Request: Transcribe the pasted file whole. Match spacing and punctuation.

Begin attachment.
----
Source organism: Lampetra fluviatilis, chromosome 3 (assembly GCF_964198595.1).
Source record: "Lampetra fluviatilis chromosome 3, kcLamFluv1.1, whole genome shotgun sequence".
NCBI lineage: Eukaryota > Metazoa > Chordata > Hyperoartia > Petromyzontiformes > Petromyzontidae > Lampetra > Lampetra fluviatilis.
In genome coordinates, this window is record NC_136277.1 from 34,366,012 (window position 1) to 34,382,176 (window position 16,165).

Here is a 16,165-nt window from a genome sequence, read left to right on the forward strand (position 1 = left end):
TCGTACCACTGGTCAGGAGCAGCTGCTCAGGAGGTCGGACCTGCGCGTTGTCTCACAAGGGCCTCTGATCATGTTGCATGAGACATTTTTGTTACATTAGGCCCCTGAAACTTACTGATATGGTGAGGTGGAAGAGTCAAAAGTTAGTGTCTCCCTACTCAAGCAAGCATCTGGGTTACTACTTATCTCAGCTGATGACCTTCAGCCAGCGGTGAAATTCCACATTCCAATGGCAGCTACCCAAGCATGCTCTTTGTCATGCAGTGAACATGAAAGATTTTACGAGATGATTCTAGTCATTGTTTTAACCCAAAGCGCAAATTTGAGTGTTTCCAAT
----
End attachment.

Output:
Source organism: Lampetra fluviatilis, chromosome 3 (assembly GCF_964198595.1).
Source record: "Lampetra fluviatilis chromosome 3, kcLamFluv1.1, whole genome shotgun sequence".
NCBI lineage: Eukaryota > Metazoa > Chordata > Hyperoartia > Petromyzontiformes > Petromyzontidae > Lampetra > Lampetra fluviatilis.
In genome coordinates, this window is record NC_136277.1 from 34,366,012 (window position 1) to 34,382,176 (window position 16,165).

Here is a 16,165-nt window from a genome sequence, read left to right on the forward strand (position 1 = left end):
TCGTACCACTGGTCAGGAGCAGCTGCTCAGGAGGTCGGACCTGCGCGTTGTCTCACAAGGGCCTCTGATCATGTTGCATGAGACATTTTTGTTACATTAGGCCCCTGAAACTTACTGATATGGTGAGGTGGAAGAGTCAAAAGTTAGTGTCTCCCTACTCAAGCAAGCATCTGGGTTACTACTTATCTCAGCTGATGACCTTCAGCCAGCGGTGAAATTCCACATTCCAATGGCAGCTACCCAAGCATGCTCTTTGTCATGCAGTGAACATGAAAGATTTTACGAGATGATTCTAGTCATTGTTTTAACCCAAAGCGCAAATTTGAGTGTTTCCAAT